The American Immigration Lawyers Association (AILA), in a recent press release, praised the U.S. Supreme Court’s recent unanimous decision that, in effect, ruled that the federal aggravated identity theft statute may not be used against many undocumented workers who used false social security numbers to get jobs. The case was Flores-Figueroa v. United States.
Coincidentally, the Court’s decision came just shy of May 12, 2009, the one-year anniversary of the largest ICE worksite enforcement operation in U.S. history, which resulted in the criminal conviction of nearly 300 undocumented workers who had been arrested at the Agriprocessors meat packing facility in Postville, Iowa. Those workers were subjected to a fast-track conviction-deportation process at the National Cattle Congress fairgrounds in Waterloo, Iowa.
“The workers were penned in like cattle awaiting slaughter while the government brazenly threatened them with prosecution under the federal aggravated identity theft statute which carries a two-year mandatory minimum prison sentence,” said David W. Leopold, first vice president of AILA. “The federal prosecutors used an overzealous and, as the Supreme Court unanimously concluded, plainly erroneous interpretation of that statute to coerce the workers, most of whom were uneducated Guatemalan farmers, into pleading guilty to a lesser charge and a five-month prison sentence in addition to accepting automatic deportation.”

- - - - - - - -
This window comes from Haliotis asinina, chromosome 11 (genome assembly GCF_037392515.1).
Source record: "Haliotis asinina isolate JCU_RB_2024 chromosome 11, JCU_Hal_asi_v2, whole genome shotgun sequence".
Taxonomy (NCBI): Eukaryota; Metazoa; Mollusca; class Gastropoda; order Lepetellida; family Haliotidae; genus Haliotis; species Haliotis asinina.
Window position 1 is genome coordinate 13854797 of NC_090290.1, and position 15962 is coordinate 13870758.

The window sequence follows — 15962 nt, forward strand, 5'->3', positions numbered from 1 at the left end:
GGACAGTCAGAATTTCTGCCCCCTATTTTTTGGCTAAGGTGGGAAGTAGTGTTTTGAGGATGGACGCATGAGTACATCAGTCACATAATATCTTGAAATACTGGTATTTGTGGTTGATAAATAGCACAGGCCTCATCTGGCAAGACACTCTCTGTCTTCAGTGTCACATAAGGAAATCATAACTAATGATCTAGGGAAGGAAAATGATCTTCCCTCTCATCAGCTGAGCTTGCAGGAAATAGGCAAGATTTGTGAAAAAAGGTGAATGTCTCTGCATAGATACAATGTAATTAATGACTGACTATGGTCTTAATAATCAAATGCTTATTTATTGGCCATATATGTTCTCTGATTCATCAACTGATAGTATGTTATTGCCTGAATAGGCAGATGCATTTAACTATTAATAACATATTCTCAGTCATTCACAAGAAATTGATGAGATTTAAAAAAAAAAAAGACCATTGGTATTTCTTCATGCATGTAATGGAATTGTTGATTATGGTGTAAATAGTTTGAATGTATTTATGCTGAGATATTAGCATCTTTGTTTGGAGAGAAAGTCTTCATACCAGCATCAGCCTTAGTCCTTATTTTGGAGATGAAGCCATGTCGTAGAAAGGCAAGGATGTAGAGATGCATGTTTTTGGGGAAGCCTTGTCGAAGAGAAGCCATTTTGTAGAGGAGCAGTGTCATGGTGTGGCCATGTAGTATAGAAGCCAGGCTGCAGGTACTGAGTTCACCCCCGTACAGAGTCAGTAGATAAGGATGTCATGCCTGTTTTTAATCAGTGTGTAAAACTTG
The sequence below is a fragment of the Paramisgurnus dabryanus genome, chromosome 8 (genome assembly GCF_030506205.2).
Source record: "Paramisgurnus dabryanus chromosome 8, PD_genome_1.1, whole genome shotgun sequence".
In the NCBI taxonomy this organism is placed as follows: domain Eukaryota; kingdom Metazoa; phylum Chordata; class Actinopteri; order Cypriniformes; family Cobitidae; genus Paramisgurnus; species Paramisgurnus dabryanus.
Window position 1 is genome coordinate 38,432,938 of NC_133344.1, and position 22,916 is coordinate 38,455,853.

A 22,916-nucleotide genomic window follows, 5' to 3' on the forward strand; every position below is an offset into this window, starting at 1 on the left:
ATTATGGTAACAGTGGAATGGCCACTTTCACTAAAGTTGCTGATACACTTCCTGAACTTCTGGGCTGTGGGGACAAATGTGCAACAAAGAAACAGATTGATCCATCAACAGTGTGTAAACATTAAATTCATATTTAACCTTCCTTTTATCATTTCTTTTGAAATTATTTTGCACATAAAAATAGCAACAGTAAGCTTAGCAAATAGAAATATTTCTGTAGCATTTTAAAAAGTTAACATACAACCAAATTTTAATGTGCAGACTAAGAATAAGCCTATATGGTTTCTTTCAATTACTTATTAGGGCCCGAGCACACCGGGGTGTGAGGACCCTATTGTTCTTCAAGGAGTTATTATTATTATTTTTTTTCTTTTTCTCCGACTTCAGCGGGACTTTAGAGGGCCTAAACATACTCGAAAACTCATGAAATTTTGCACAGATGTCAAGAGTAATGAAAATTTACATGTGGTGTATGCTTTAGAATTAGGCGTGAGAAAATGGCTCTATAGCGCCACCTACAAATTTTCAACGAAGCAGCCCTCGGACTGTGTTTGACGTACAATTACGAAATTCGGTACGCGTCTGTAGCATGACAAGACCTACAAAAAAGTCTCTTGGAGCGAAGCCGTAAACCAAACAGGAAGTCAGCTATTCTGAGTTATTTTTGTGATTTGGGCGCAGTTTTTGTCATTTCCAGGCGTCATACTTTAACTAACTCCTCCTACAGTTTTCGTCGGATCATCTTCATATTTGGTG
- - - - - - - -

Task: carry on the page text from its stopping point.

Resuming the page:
In light of yesterday’s Supreme Court decision, AILA believes that Attorney General Erik Holder must act quickly to remove the stain these prosecutions have left on our judicial system. “He should order a full investigation, including a review of the facts of each defendant's case, with an eye on dismissing the charges against those workers for whom the threat of prosecution under the federal identity statute was a miscarriage of justice,” concluded Leopold.